To keep a constant eye on its status, FEMA called on James Sabatier, a researcher at the U.S. Army Night Vision Electronic Sensors Directorate’s Laboratory at Fort Belvoir, Va. Sabatier has developed a laser system he hopes will someday accurately detect the presence of landmines by measuring the differences in ground vibrations depending on whether a buried object is present. He quickly adapted this device to measure changes in Building 4’s bearing. Powered by a gasoline generator, the laser system bounces beams off the building’s facade every half second–a technique sensitive enough to keep track of movements on the order of a micrometer. "By this close, constant monitoring, we can let engineers know immediately if there are any big changes in the frequency and amplitude of the oscillation," said Sabatier, who has been working 12-hour shifts monitoring the equipment, which he set up some 46 meters from Building 4.
With a minimum of debate and informed public opinion, the U.S. Congress is considering a number of ways to increase the powers of law enforcement. These include measures that could greatly increase on-line surveillance. Others would redefine many computer-related crimes, such as writing a computer virus, as terrorist acts. This change would potentially expand law enforcement’s authority when investigating such offenses, and increase the penalties for those convicted of them.
The most controversial element in President Bush’s proposal, dubbed the Anti-Terrorism Act of 2001 (ATA), is what the Electronic Privacy Information Center (EPIC), a Washington, D.C.—based cyber-rights advocacy group, calls a significant expansion in "law enforcement authority to use trap-and-trace and pen register devices."
Pen registers and trap-and-trace devices are used to record the phone numbers of calls made by a particular phone. There already is an electronic analog to this: the FBI has asserted the right to capture e-mail header information–to/from addresses and subject lines–and URLs of pages viewed by Web browsers with its so-called Carnivore system, now more innocuously named DCS1000.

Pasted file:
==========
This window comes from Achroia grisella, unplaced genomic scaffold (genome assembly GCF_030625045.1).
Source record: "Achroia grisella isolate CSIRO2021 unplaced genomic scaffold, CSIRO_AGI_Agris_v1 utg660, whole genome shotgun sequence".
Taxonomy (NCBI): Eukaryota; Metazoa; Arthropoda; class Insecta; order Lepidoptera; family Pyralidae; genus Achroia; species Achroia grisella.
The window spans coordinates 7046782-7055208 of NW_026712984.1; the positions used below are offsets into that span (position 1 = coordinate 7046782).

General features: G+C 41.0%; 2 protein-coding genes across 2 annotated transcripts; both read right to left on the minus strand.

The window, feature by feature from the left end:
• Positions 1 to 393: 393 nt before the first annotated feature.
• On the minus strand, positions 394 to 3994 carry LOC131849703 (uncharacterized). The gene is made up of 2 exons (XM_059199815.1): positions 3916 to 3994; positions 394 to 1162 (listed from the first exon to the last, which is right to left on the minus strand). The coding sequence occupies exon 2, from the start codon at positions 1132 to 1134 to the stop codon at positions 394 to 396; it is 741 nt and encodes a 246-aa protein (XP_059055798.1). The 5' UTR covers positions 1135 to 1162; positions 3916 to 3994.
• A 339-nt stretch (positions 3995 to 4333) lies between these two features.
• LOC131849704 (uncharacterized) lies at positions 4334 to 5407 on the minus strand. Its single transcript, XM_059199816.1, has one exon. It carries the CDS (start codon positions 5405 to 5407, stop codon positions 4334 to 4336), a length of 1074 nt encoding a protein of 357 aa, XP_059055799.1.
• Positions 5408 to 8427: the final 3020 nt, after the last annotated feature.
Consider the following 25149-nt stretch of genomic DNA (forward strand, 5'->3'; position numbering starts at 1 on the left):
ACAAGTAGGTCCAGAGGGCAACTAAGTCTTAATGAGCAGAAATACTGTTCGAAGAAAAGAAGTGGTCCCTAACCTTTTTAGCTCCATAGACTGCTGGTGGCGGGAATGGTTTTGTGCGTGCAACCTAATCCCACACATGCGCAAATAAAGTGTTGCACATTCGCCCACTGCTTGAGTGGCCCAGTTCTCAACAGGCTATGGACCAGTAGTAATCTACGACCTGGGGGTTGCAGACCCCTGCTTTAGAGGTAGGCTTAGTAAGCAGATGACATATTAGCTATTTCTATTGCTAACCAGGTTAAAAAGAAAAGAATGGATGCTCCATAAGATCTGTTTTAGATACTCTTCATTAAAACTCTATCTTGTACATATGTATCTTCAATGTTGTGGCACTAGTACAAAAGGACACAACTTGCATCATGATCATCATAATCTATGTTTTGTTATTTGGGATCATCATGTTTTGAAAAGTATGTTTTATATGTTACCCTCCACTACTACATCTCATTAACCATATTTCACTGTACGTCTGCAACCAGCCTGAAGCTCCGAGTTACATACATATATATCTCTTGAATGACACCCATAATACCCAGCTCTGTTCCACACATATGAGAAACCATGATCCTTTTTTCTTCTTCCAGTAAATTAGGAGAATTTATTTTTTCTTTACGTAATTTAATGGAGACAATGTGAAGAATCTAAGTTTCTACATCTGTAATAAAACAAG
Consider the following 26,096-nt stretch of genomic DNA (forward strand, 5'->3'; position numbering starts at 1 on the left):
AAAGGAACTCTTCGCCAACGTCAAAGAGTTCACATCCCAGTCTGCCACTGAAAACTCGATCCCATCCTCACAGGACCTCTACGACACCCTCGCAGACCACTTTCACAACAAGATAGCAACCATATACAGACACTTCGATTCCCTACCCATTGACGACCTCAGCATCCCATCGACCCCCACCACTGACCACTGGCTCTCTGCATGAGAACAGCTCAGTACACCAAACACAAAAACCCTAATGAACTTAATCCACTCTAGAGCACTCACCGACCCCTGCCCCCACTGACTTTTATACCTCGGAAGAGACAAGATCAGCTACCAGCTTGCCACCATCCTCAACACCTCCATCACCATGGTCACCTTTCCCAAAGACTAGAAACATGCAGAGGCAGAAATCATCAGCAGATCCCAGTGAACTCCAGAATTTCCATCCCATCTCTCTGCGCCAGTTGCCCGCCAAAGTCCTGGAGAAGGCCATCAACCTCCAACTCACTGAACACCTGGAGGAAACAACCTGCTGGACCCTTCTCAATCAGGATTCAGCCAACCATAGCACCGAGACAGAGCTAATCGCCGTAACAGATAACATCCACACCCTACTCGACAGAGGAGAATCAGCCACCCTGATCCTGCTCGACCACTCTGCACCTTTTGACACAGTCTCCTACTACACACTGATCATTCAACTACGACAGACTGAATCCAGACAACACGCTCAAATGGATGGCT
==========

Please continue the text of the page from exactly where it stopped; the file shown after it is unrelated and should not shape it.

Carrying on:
DCS1000 is a computer placed on an Internet service provider’s network through which all of its network traffic is routed. Because all traffic is monitored, not just that of an individual suspect, civil rights activists, such as EPIC, argue that DCS1000 already constitutes a questionable expansion of law enforcement’s powers. The ATA would ratify the FBI’s interpretation of these prior statutes that govern trap-and-trace and pen-register—based surveillance.
The FBI argues that e-mail headers and URLs are much like phone numbers--they only indicate whom or what system an Internet user is contacting. Critics point out that e-mail subject lines are more like content than they are like addresses, and that URLs in particular can be quite specific--an Amazon.com URL might list a book’s title or an author’s name, for example. (Reading the content of an e-mail, like listening to an actual telephone conversation, requires a wiretap, for which the authorization requirements are much more stringent.)